In order to present these results relative to the entire population, we needed a common cortical representation to map the different activated areas of each subject. For this purpose we used the average brain model available from the McGill University website to display the cortical areas that are statistically significantly activated during different experimental conditions in all subjects analyzed. In this case, we are able to average the single subject result of the -score test. In fact, we highlighted in yellow a voxel of the average brain model if it was a cortical site in which a statistical significant variation of the spectral power between the experimental conditions was found in all the subjects; if such brain voxel was statistically significant in all but one of the subjects analyzed, we depicted it in red. In all the other cases, the voxel was represented with a gray color. Only the statistical significant variation of such spectral power when compared to the documentary period was highlighted in color. Statistical significance threshold was set at , which Bonferroni corrected for multiple comparisons.
2.1. Commercial Advertizing
After the EEG registration related to the commercial advertizements each subject was recalled in laboratory where an interview was performed asking if he/she usually drinks beer or light alcohol at least once per week. If yes, subjects were considered within the dataset of “drinkers” in opposition to the dataset of “no drinkers”. In order to increase the sensitivity of the analysis performed, only the EEG spectral analysis for the “drinkers” was analyzed and presented here.
Of the 13 subjects recorded, only seven are “drinkers”. Hence, the successive analysis and results are presented for seven of such subjects. We summarized all results for the “drinkers” group in a couple of figures showing the statistically significant differences of cortical activation concerning this dataset in the theta frequency band (4–7 Hz), being the data regarding the alpha frequency band equivalent to the theta band. Figure 1 presents the -score average activity of the drinkers population during the observation of a couple of frames of the commercial advertizing proposed, at time: T1 = 10 seconds and T2 = 28 seconds (the entire duration of the spot is 30 seconds). Note in the left lower panel the different brain views are relative to the brain seen from the back (1), left (2), front (3), and right (4). It is possible to note that the brain is presented from different perspectives in the lower panels, while in the upper panels there are the video frames observed by the subjects. The gray color represents the absence of the statistical differences between the cortical activity in the analyzed frequency band (theta in this case) during the video clips observation and the documentary. The color zones instead presented the cortical areas in which such spectral activity differs in the population analyzed.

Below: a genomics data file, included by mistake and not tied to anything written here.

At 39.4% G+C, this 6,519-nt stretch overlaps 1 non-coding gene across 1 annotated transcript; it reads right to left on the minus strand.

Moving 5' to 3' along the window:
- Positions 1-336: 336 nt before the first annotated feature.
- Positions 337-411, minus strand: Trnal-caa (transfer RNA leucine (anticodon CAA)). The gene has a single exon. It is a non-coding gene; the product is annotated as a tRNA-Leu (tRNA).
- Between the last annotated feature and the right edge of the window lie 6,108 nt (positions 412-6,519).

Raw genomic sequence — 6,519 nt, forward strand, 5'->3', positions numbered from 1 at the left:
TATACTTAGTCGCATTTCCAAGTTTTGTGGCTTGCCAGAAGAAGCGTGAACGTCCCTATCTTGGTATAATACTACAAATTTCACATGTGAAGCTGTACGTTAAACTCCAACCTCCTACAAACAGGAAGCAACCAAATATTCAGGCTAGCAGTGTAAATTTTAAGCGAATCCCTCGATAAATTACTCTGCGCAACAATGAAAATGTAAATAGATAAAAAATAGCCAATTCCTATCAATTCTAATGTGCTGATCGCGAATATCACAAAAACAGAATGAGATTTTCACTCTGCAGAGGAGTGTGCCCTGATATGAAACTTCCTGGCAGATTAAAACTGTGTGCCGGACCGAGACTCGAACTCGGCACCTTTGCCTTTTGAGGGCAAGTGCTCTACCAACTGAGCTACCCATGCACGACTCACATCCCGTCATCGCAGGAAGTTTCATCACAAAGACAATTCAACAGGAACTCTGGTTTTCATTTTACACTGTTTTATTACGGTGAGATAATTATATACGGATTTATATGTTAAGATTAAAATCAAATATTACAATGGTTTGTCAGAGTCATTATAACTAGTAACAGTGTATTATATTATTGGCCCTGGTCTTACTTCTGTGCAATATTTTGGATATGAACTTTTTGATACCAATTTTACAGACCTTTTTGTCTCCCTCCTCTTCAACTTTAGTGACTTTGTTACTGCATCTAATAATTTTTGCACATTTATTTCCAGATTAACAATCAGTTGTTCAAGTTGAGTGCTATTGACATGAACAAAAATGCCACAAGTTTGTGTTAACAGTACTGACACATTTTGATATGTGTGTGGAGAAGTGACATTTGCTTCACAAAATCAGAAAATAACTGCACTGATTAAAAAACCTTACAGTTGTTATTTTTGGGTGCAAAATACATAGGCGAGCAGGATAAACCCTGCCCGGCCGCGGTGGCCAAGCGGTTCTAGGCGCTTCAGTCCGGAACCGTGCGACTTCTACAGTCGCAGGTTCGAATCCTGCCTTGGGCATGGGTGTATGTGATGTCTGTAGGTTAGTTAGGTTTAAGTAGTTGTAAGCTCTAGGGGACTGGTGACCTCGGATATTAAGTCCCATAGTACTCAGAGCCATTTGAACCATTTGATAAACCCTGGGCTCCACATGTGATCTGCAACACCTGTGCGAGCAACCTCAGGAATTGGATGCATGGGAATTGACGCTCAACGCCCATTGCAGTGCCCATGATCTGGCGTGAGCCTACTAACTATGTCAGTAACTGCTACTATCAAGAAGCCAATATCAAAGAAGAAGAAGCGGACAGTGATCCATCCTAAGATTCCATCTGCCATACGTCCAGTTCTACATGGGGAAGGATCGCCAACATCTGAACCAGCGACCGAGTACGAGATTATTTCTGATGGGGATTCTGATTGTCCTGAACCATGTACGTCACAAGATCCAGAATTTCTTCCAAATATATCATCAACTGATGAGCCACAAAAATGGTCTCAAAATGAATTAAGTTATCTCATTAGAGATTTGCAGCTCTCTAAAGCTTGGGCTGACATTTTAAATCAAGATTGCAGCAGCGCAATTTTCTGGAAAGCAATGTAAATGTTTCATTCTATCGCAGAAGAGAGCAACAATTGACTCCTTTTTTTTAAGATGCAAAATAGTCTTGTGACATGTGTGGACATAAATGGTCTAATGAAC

By examining this strip, it results evident how the temporal evolution of the mean cortical activity changes according to the images viewed by the subjects. In particular, an enhancement of cerebral activity is suggested by the result of the application of the statistic tests at the beginning (T1) and at the end of the commercial presented (T2). The final part of the commercial spot attracts the interest in all the population analyzed, as the large cortical areas depicted in yellow and red suggested. It could be hypothesized that the initial part of the TV spot presented fails to attract the attention of the experimental group, as the brain activity result is similar to that generated during the observation of the documentary. This could be used in future to better tailor the TV spots by removing the parts of them that were unable to attract the attention of the audience.
The applications of the abovementioned technology to the evaluation of a TV speech of the Italian Prime Minister are shown in Figure 2.